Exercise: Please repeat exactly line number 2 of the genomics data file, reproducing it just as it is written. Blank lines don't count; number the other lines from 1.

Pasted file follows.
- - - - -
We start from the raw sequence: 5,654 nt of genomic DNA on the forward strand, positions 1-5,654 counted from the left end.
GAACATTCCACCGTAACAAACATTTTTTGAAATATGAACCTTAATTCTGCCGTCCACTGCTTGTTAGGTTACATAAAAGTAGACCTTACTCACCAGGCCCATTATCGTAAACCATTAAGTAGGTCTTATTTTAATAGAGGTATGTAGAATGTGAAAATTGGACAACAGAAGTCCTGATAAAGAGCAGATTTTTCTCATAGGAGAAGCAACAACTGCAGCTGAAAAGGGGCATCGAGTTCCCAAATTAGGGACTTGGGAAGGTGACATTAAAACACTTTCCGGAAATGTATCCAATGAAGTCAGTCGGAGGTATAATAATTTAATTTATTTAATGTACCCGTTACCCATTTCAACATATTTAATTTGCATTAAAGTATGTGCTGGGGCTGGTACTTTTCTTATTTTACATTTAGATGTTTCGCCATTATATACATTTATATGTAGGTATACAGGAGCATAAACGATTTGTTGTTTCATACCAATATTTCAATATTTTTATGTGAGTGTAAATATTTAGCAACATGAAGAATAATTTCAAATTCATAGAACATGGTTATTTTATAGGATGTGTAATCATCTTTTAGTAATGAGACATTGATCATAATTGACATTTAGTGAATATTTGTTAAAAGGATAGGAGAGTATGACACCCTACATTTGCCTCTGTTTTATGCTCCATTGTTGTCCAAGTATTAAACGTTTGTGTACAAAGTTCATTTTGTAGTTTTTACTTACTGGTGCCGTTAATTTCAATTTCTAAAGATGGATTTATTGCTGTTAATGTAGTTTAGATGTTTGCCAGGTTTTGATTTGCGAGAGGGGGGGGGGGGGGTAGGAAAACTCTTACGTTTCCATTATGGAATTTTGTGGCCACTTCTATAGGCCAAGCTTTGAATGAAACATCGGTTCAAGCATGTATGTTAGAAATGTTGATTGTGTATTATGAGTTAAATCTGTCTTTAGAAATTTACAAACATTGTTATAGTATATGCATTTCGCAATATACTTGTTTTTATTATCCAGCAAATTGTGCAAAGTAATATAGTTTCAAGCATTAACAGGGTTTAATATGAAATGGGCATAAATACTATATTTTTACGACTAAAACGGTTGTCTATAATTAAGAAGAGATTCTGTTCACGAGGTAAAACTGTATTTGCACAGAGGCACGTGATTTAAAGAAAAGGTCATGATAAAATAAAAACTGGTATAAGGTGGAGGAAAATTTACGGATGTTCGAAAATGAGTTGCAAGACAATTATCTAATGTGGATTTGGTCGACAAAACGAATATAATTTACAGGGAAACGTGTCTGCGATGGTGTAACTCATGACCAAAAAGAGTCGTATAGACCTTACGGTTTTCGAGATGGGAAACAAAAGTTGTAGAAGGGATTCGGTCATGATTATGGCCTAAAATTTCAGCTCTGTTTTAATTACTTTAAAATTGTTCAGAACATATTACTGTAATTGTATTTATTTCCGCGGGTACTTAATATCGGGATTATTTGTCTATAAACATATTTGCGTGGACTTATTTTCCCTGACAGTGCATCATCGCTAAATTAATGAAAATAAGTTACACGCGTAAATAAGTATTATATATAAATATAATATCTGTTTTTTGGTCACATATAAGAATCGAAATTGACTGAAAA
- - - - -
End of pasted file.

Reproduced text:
GAACATTCCACCGTAACAAACATTTTTTGAAATATGAACCTTAATTCTGCCGTCCACTGCTTGTTAGGTTACATAAAAGTAGACCTTACTCACCAGGCCCATTATCGTAAACCATTAAGTAGGTCTTATTTTAATAGAGGTATGTAGAATGTGAAAATTGGACAACAGAAGTCCTGATAAAGAGCAGATTTTTCTCATAGGAGAAGCAACAACTGCAGCTGAAAAGGGGCATCGAGTTCCCAAATTAGGGACTTGGGAAGGTGACATTAAAACACTTTCCGGAAATGTATCCAATGAAGTCAGTCGGAGGTATAATAATTTAATTTATTTAATGTACCCGTTACCCATTTCAACATATTTAATTTGCATTAAAGTATGTGCTGGGGCTGGTACTTTTCTTATTTTACATTTAGATGTTTCGCCATTATATACATTTATATGTAGGTATACAGGAGCATAAACGATTTGTTGTTTCATACCAATATTTCAATATTTTTATGTGAGTGTAAATATTTAGCAACATGAAGAATAATTTCAAATTCATAGAACATGGTTATTTTATAGGATGTGTAATCATCTTTTAGTAATGAGACATTGATCATAATTGACATTTAGTGAATATTTGTTAAAAGGATAGGAGAGTATGACACCCTACATTTGCCTCTGTTTTATGCTCCATTGTTGTCCAAGTATTAAACGTTTGTGTACAAAGTTCATTTTGTAGTTTTTACTTACTGGTGCCGTTAATTTCAATTTCTAAAGATGGATTTATTGCTGTTAATGTAGTTTAGATGTTTGCCAGGTTTTGATTTGCGAGAGGGGGGGGGGGGGGTAGGAAAACTCTTACGTTTCCATTATGGAATTTTGTGGCCACTTCTATAGGCCAAGCTTTGAATGAAACATCGGTTCAAGCATGTATGTTAGAAATGTTGATTGTGTATTATGAGTTAAATCTGTCTTTAGAAATTTACAAACATTGTTATAGTATATGCATTTCGCAATATACTTGTTTTTATTATCCAGCAAATTGTGCAAAGTAATATAGTTTCAAGCATTAACAGGGTTTAATATGAAATGGGCATAAATACTATATTTTTACGACTAAAACGGTTGTCTATAATTAAGAAGAGATTCTGTTCACGAGGTAAAACTGTATTTGCACAGAGGCACGTGATTTAAAGAAAAGGTCATGATAAAATAAAAACTGGTATAAGGTGGAGGAAAATTTACGGATGTTCGAAAATGAGTTGCAAGACAATTATCTAATGTGGATTTGGTCGACAAAACGAATATAATTTACAGGGAAACGTGTCTGCGATGGTGTAACTCATGACCAAAAAGAGTCGTATAGACCTTACGGTTTTCGAGATGGGAAACAAAAGTTGTAGAAGGGATTCGGTCATGATTATGGCCTAAAATTTCAGCTCTGTTTTAATTACTTTAAAATTGTTCAGAACATATTACTGTAATTGTATTTATTTCCGCGGGTACTTAATATCGGGATTATTTGTCTATAAACATATTTGCGTGGACTTATTTTCCCTGACAGTGCATCATCGCTAAATTAATGAAAATAAGTTACACGCGTAAATAAGTATTATATATAAATATAATATCTGTTTTTTGGTCACATATAAGAATCGAAATTGACTGAAAA